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Message to College Deans and Directors of Nursing
Initiating a new nursing program can be a daunting task. We have been helping nursing administrators and educators develop programs and courses that not only make sense, but are tailored to exceed regulations and guidelines established by the state’s board of nursing and department of education.
We can assess your needs and resources, and make suggestions to determine the feasibility of adding a nursing program to broaden your existing academic offerings. When approval is awarded by the board of nursing or other accrediting body, the result is a win-win for your institution, the nursing profession, and the community at large.
“Cynthia Haughey, MSN, RN shepherded our highly complicated nursing proposal through the labyrinth of the PA State Nursing Board requirements with extraordinary skill.” Dr. Charles Trout, Former President, Harcum College, Bryn Mawr, PA
With the predicted nursing shortage, most communities are concerned about having enough nurses to staff their healthcare facilities. According to the U.S. Bureau of Labor Statistics, Registered Nursing is the top occupation in terms of the largest job growth from 2006 – 2016. Government analysts project that more than 587,000 new RN jobs will be created through 2016. Other federal projections indicate that by 2020, the U.S. nursing shortage will grow to more than 800,000 registered nurses. Even as health care continues to shift beyond the hospital to more community-based primary care and other outpatient sites, federal projections say the rising complexity of acute care will see demand for RNs in hospitals climb by 36 percent by 2020. By the year 2015, all 50 states will experience a shortage of nurses to varying degrees, according to the Health Resources and Services Administration (HRSA), (2006).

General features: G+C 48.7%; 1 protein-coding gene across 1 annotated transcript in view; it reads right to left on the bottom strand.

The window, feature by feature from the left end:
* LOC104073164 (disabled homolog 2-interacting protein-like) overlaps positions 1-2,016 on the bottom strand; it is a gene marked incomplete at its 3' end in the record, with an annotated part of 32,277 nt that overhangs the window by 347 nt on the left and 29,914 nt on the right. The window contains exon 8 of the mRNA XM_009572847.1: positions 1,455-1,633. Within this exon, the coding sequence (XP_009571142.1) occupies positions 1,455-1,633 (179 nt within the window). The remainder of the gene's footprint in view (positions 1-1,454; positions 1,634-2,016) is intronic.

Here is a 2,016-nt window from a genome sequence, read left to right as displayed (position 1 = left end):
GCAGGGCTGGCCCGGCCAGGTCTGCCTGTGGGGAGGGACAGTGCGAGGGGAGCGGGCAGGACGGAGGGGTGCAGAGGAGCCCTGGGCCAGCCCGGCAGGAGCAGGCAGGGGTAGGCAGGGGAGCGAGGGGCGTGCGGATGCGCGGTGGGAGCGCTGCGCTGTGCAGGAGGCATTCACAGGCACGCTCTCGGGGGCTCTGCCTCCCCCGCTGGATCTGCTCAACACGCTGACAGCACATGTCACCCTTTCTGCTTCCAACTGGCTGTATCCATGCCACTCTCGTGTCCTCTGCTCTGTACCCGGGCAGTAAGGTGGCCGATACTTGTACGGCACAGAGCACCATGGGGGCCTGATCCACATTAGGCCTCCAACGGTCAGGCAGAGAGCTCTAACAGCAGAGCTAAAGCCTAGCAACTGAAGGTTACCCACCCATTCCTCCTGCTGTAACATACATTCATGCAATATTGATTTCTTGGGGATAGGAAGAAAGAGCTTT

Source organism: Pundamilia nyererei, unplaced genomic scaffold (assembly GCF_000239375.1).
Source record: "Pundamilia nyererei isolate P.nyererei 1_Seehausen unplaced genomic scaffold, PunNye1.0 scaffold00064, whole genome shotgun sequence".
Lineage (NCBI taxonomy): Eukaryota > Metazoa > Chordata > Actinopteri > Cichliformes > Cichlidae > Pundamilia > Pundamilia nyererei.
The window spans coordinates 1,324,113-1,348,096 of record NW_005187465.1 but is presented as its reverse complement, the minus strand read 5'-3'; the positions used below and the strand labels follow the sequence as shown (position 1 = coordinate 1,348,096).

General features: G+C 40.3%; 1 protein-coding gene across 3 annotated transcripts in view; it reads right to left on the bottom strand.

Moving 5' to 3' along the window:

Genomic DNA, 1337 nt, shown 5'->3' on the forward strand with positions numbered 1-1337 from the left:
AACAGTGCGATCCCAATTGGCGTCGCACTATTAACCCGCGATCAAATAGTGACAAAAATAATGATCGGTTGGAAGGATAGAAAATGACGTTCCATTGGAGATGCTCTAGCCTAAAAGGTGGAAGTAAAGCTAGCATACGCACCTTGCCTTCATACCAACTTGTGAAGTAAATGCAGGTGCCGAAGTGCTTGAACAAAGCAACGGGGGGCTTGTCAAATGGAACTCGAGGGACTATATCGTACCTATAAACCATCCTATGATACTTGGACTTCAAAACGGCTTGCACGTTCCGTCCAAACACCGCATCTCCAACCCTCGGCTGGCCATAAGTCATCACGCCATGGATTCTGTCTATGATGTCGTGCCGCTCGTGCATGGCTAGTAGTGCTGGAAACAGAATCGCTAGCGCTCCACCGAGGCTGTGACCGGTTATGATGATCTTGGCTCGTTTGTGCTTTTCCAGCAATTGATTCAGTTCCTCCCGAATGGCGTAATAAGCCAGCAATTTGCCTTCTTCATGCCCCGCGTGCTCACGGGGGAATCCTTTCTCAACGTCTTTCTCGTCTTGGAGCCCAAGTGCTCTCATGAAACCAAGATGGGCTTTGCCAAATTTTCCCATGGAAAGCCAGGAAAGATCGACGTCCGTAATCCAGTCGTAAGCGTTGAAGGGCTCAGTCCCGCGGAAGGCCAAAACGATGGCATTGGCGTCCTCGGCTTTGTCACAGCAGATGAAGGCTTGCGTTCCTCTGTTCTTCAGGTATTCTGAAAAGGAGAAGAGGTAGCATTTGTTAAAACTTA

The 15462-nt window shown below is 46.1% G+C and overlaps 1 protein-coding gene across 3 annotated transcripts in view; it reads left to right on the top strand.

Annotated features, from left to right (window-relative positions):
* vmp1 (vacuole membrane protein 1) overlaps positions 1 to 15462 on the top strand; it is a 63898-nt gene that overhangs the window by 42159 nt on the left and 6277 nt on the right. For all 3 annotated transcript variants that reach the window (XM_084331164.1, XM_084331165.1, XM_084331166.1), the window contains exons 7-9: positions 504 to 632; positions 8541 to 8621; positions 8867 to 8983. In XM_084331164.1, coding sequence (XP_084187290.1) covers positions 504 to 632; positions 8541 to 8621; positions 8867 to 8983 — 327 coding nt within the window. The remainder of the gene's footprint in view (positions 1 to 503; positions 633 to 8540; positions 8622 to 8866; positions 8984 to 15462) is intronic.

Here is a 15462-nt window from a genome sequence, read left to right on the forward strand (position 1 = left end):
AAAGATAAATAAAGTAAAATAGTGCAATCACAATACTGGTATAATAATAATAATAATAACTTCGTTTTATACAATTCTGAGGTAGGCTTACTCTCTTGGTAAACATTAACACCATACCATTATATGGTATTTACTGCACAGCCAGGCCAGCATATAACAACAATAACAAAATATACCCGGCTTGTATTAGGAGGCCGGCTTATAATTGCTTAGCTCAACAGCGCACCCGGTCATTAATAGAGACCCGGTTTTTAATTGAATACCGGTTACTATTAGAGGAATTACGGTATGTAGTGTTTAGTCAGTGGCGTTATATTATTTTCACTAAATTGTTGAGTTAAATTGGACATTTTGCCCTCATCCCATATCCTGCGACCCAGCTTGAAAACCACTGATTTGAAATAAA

Because of this demand, nursing is a recession-proof profession.